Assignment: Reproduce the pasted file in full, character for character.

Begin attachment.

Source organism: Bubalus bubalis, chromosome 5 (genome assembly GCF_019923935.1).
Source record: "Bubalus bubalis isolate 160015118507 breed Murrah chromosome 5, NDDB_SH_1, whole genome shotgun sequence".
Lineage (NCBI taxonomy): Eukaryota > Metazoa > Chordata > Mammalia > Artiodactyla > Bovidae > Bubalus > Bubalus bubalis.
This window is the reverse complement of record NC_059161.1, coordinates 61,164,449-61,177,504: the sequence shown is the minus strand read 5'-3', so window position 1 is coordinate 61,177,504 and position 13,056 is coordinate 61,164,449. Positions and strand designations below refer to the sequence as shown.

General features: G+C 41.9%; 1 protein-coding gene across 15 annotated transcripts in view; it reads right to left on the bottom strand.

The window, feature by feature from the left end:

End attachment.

Source organism: Bubalus bubalis, chromosome 5 (genome assembly GCF_019923935.1).
Source record: "Bubalus bubalis isolate 160015118507 breed Murrah chromosome 5, NDDB_SH_1, whole genome shotgun sequence".
Lineage (NCBI taxonomy): Eukaryota > Metazoa > Chordata > Mammalia > Artiodactyla > Bovidae > Bubalus > Bubalus bubalis.
This window is the reverse complement of record NC_059161.1, coordinates 61,164,449-61,177,504: the sequence shown is the minus strand read 5'-3', so window position 1 is coordinate 61,177,504 and position 13,056 is coordinate 61,164,449. Positions and strand designations below refer to the sequence as shown.

General features: G+C 41.9%; 1 protein-coding gene across 15 annotated transcripts in view; it reads right to left on the bottom strand.

The window, feature by feature from the left end: